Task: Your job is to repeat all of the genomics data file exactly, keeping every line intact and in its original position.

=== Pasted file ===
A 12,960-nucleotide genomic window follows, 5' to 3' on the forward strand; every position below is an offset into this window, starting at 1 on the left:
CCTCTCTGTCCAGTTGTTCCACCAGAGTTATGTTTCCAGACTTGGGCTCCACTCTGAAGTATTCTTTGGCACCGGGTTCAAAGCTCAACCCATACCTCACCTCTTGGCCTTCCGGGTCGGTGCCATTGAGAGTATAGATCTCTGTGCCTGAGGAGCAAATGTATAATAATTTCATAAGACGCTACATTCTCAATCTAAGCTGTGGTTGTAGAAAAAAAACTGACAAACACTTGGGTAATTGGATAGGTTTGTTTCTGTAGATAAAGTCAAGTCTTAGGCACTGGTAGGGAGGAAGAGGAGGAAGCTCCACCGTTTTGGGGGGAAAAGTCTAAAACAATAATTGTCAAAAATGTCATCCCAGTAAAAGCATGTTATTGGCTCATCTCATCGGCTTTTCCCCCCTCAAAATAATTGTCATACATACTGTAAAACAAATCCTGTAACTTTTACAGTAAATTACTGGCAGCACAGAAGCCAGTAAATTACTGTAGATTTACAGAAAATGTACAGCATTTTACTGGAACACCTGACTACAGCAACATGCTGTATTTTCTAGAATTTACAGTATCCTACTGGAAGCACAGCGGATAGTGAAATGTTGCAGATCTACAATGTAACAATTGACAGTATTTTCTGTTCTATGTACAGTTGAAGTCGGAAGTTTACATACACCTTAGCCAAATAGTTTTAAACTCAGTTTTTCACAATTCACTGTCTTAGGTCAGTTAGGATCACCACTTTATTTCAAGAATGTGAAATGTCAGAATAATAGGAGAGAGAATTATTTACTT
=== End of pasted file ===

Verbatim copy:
A 12,960-nucleotide genomic window follows, 5' to 3' on the forward strand; every position below is an offset into this window, starting at 1 on the left:
CCTCTCTGTCCAGTTGTTCCACCAGAGTTATGTTTCCAGACTTGGGCTCCACTCTGAAGTATTCTTTGGCACCGGGTTCAAAGCTCAACCCATACCTCACCTCTTGGCCTTCCGGGTCGGTGCCATTGAGAGTATAGATCTCTGTGCCTGAGGAGCAAATGTATAATAATTTCATAAGACGCTACATTCTCAATCTAAGCTGTGGTTGTAGAAAAAAAACTGACAAACACTTGGGTAATTGGATAGGTTTGTTTCTGTAGATAAAGTCAAGTCTTAGGCACTGGTAGGGAGGAAGAGGAGGAAGCTCCACCGTTTTGGGGGGAAAAGTCTAAAACAATAATTGTCAAAAATGTCATCCCAGTAAAAGCATGTTATTGGCTCATCTCATCGGCTTTTCCCCCCTCAAAATAATTGTCATACATACTGTAAAACAAATCCTGTAACTTTTACAGTAAATTACTGGCAGCACAGAAGCCAGTAAATTACTGTAGATTTACAGAAAATGTACAGCATTTTACTGGAACACCTGACTACAGCAACATGCTGTATTTTCTAGAATTTACAGTATCCTACTGGAAGCACAGCGGATAGTGAAATGTTGCAGATCTACAATGTAACAATTGACAGTATTTTCTGTTCTATGTACAGTTGAAGTCGGAAGTTTACATACACCTTAGCCAAATAGTTTTAAACTCAGTTTTTCACAATTCACTGTCTTAGGTCAGTTAGGATCACCACTTTATTTCAAGAATGTGAAATGTCAGAATAATAGGAGAGAGAATTATTTACTT